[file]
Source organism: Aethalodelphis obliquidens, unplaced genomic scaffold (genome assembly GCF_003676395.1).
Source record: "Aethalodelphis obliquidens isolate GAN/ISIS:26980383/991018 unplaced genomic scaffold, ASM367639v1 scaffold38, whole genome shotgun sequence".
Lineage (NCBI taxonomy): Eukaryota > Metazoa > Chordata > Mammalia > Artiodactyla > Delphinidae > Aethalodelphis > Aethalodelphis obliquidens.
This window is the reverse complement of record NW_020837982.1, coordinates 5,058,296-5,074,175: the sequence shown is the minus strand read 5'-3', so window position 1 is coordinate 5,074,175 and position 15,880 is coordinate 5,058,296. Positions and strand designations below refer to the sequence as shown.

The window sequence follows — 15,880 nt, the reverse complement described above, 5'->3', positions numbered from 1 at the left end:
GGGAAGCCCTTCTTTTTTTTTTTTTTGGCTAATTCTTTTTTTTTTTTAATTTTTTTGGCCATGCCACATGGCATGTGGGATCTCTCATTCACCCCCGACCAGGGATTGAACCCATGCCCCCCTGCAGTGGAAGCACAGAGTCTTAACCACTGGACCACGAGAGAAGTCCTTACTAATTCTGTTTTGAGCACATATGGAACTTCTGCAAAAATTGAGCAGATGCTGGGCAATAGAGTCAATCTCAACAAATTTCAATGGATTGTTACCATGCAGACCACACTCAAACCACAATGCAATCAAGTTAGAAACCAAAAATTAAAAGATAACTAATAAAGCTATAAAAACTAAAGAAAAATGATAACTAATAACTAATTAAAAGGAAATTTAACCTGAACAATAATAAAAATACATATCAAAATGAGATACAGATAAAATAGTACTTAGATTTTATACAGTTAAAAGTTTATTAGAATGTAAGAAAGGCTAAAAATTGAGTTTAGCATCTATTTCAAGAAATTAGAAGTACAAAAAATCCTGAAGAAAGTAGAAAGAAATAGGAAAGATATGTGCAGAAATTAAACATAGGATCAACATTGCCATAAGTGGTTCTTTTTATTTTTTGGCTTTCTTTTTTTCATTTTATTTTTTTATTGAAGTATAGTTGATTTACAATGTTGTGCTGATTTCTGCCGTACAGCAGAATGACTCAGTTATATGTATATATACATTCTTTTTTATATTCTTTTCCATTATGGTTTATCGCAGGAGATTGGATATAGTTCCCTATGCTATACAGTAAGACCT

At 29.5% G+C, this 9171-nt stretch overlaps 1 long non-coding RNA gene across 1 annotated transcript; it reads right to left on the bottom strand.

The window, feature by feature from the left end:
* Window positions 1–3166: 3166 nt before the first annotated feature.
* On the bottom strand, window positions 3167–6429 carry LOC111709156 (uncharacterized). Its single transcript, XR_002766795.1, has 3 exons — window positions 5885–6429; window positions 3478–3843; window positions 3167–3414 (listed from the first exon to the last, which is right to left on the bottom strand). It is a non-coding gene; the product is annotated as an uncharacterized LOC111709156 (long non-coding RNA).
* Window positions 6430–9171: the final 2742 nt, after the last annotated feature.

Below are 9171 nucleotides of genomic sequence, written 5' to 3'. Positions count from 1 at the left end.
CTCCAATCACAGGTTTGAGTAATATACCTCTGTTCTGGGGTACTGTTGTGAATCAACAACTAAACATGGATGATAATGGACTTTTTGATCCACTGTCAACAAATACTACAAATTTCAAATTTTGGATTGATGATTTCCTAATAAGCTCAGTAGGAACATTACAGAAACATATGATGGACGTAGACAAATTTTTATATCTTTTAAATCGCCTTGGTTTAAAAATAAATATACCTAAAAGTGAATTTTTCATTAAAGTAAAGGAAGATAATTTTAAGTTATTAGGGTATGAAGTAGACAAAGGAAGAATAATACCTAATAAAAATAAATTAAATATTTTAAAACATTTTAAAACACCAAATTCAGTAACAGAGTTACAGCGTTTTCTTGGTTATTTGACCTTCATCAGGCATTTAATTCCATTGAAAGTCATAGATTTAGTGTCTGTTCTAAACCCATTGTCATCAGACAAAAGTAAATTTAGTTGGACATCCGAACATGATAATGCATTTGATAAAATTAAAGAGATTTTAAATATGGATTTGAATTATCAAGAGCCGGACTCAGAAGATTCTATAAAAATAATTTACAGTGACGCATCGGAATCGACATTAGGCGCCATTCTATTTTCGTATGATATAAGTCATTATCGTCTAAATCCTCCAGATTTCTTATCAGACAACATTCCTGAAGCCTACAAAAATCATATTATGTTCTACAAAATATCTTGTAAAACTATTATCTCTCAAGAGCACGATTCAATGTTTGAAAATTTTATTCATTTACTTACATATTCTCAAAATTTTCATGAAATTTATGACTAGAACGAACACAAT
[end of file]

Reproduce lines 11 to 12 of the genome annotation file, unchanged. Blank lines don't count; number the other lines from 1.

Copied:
* Window positions 6430–9171: the final 2742 nt, after the last annotated feature.

Below are 9171 nucleotides of genomic sequence, written 5' to 3'. Positions count from 1 at the left end.